Michigan’s governor has blamed the state’s recent spike in cases on higher rates of travel, lower rates of mask wearing and previous success keeping cases low in the state, and experts are warning the state’s rise in COVID-19 cases could be a sign of things to come for the rest of the nation.
In early April, Michigan has become the worst state in the country in terms of COVID-19 cases per capita. Although the state’s vaccine rollout continues, Gov. Gretchen Whitmer has said officials may consider restrictions if the community’s health is compromised because more patients end up in hospital ICUs.
“Given steady relaxation of social distancing mandates and steady increases in mobility … a repeat of the Michigan pattern in many other states is a distinct possibility,” warned a policy briefing from the the University of Washington’s Institute of Health Metrics and Evaluation.
The Wednesday briefing predicted COVID-19 deaths will continue to remain constant until early May but warned it is “very possible” that daily deaths can increase until mid-May as Americans travel at increasingly higher rates.
This comes as the Centers for Disease Control and Prevention released updated travel guidelines Friday for vaccinated Americans, advising travelers within the U.S. don’t need to quarantine and don’t need to get tested before or after their trips, unless destination requires it. Still, the agency recommended travelers continue observing precautions like social distancing and masks.
Also in the news:
►Dolly Parton shared on social media that she received her second vaccine dose Friday. The country music legend received her first dose March 2 after she said she’s been waiting since December. She previously told USA TODAY she won’t jump the vaccination line despite her helping fund the Moderna vaccine with a $1 million donation.
►Italy entered a three-day strict lockdown over Easter to prevent new cases that may arise from holiday traveling. Non-essential businesses are closed and police set up road checks to ensure people are staying close to home.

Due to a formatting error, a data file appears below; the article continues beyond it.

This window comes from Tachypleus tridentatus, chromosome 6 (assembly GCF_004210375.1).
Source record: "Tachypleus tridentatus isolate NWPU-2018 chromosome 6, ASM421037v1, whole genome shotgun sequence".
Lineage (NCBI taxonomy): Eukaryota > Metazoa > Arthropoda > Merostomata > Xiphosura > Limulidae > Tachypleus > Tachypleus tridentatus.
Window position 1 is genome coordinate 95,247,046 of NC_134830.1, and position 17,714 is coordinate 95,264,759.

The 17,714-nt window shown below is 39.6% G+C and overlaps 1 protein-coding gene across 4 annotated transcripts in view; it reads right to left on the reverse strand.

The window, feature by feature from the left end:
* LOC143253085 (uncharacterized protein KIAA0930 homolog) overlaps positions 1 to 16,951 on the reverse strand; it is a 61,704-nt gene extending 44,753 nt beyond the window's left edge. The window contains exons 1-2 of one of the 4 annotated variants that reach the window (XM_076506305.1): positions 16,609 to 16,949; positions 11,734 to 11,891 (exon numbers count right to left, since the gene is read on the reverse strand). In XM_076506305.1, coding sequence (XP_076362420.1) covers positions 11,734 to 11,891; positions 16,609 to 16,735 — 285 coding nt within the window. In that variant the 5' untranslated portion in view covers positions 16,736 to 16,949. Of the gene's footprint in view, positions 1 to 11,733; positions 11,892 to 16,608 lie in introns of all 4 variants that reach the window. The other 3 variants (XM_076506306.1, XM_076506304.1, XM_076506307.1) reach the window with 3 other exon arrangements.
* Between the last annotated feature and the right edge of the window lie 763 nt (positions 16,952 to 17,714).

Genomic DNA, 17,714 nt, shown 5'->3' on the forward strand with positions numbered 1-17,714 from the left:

►Moderna can put 50% more vaccine dosage in each vial, the Food and Drug Administration said Thursday. The company has been manufacturing 10 dose vials, but the FDA’s decision allows the company to put up to 15 doses in each vial, a move that allows Moderna to speed up shipments and get more shots in arms.
►California will allow indoor concerts, theater performances and other private gatherings starting April 15, state officials announced Friday.
►Colorado will no longer require masks to be worn in most settings in the 31 counties that are on the lowest level of the state’s COVID-19 dial system, Gov. Jared Polis’ office announced Friday.
►Health officials in Nevada said Friday they expect a big first wave of people signing up get appointments for COVID-19 vaccinations when eligibility expands next week to everyone age 16 and older. Some will need to try more than once, they said.
📈 Today’s numbers: The U.S. has more than 30.6 million confirmed coronavirus cases and 554,000 deaths, according to Johns Hopkins University data. The global totals: More than 130 million cases and 2.8 million deaths. At least 204 million vaccine doses have been distributed in the U.S. and 158 million have been administered, according to the CDC.
📘 What we’re reading: COVID-19 vaccines may reduce transmission, experts say. Here’s why vaccinated Americans should still wear masks in public.
Reports of men’s NCAA tournament fan dying of COVID prompt probe
The Marion County health department is investigating whether anyone in Indianapolis was exposed by any Alabama residents after news reports of an NCAA fan dying of complications of COVID-19.
Luke Ratliff, a 23-year-old student at the University of Alabama, died after a brief illness days after attending the NCAA Tournament in Indianapolis, his father has confirmed. Multiple people told The Tuscaloosa News that he had died of complications related to COVID-19.
Ratliff, a major fan of the school’s basketball team, was hospitalized shortly after returning to Tuscaloosa on March 29. He had attended the school’s game against UCLA at Hinkle Fieldhouse in Indianapolis the night before.
It is unclear whether he had contracted the virus before, during or after his visit to Indianapolis, or where he contracted the virus. It’s also unknown whether he was symptomatic while in Indianapolis.
– Emily Hopkins, Indianapolis Star
Florida Gov. Ron DeSantis issued an executive order Friday, effective immediately, that bans businesses from requiring customers to show proof they have been vaccinated against COVID-19 in order to get service.